Mocha. The stubbing library

This example (shortened here):

class Order
  def shipping_cost
    total_weight * 5 + 10

require 'test/unit'
require 'rubygems'
require 'mocha'

class OrderTest < Test::Unit::TestCase
  # illustrates stubbing instance method
  def test_should_calculate_shipping_cost_based_on_total_weight
    order =
    assert_equal 60, order.shipping_cost

and this snippet (emphasis mine):

The more interesting discussion deals with whether to mock or stub your database-backed model. One upside is speed: This test case will not hit the database at all. Another is independence. I completely isolate the code under test to the controller layer.

convinced me that there just might be some treasure to be found beyond the Test::Unit. And I know that it's just the tip of the iceberg.

Debunking the stupidity myth

From Why can’t we concentrate? by Laura Miller:

IQ tests have to be regularly updated to make them harder; otherwise the average score would have climbed 3 percent per decade since the early 1930s. (The average score is supposed to remain at a constant 100 points.) And IQ measures problem-solving ability, rather than sheer data retained, which has grown even faster over the same interval.

And here I was thinking all these years that we, as a global population, are in fact getting more and more stupid. People getting lower and lower grades, coming out of the Universities knowing less and less – it was all just an illusion. Average IQ is climbing. Steadily. Decade after decade we are getting smarter. It’s only that there are too few measures noticing it. Are IQ tests the only ones measuring it?

(via Brutto)

Moore’s law, 40 years later, still in effect

From the informal version of the Moore’s Law:

Moore’s original statement that transistor counts had doubled every year can be found in his publication “Cramming more components onto integrated circuits”, Electronics Magazine 19 April 1965. Moore slightly altered the formulation of the law over time, bolstering the perceived accuracy of Moore’s Law in retrospect. Most notably, in 1975, Moore altered his projection to a doubling every two years. Despite popular misconception, he is adamant that he did not predict a doubling “every 18 months”. However, an Intel colleague had factored in the increasing performance of transistors to conclude that integrated circuits would double in performance every 18 months.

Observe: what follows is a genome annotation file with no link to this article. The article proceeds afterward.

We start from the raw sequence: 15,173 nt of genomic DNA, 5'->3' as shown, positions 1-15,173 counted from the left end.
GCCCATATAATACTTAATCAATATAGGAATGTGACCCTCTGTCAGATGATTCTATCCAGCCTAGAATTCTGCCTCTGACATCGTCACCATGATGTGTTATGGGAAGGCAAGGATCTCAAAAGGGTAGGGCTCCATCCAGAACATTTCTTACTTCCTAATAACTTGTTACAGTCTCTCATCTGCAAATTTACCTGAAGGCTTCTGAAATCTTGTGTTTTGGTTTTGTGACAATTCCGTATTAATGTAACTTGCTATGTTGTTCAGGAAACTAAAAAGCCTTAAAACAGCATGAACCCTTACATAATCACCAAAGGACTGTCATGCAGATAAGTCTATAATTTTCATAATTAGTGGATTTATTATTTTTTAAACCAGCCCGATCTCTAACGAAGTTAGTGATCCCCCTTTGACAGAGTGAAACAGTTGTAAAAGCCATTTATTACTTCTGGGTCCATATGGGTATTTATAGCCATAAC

December 15th, 2007: Seagate Barracuda 7200.11 500GB – 427 PLN

May 11th, 2009: Seagate Barracuda 7200.12 1000GB (1TB) – 419 PLN

Same price, twice the capacity. Roughly 17 months and one financial crisis later and the price per GB is almost exactly two times lower. Incredible.

The case of Benjamin Button and 1080p

From an imdb review:

Pitt plays the character at almost every age, but it’s almost impossible to tell when the CGI is being used on him. You know it’s there, obviously, but you can’t tell it’s being used. When the transition is just smooth enough for the Visual Effects to be retired, but just rough enough to use makeup, it’s absolutely perfect. If you’ve ever wanted to see Brad Pitt look 20 again, look no further, as the effects that make our actors young again (the same goes for Blanchett) are just as stunning as those that make them older.

Thing is with screen big enough and a 1080p source – you can tell the difference between Brad Pitt and CGI. And you can do it quite easily. Both old and young Benjamin look very much CGI alike. And it’s not that the effects are bad, because they’re not, it’s just that at this level of details (and face close-ups) you need to have your effect to be close to perfect. Seems we’re not quite there yet. The skin, the wrinkles, small hair covering the face, freckles, moles, every face feature – those are things you see and appriciate the most when viewing good HD content. And they make the biggest impresion. I know they did on me. They say animating a face is the hardest thing to do. At HD it’s ten times harder.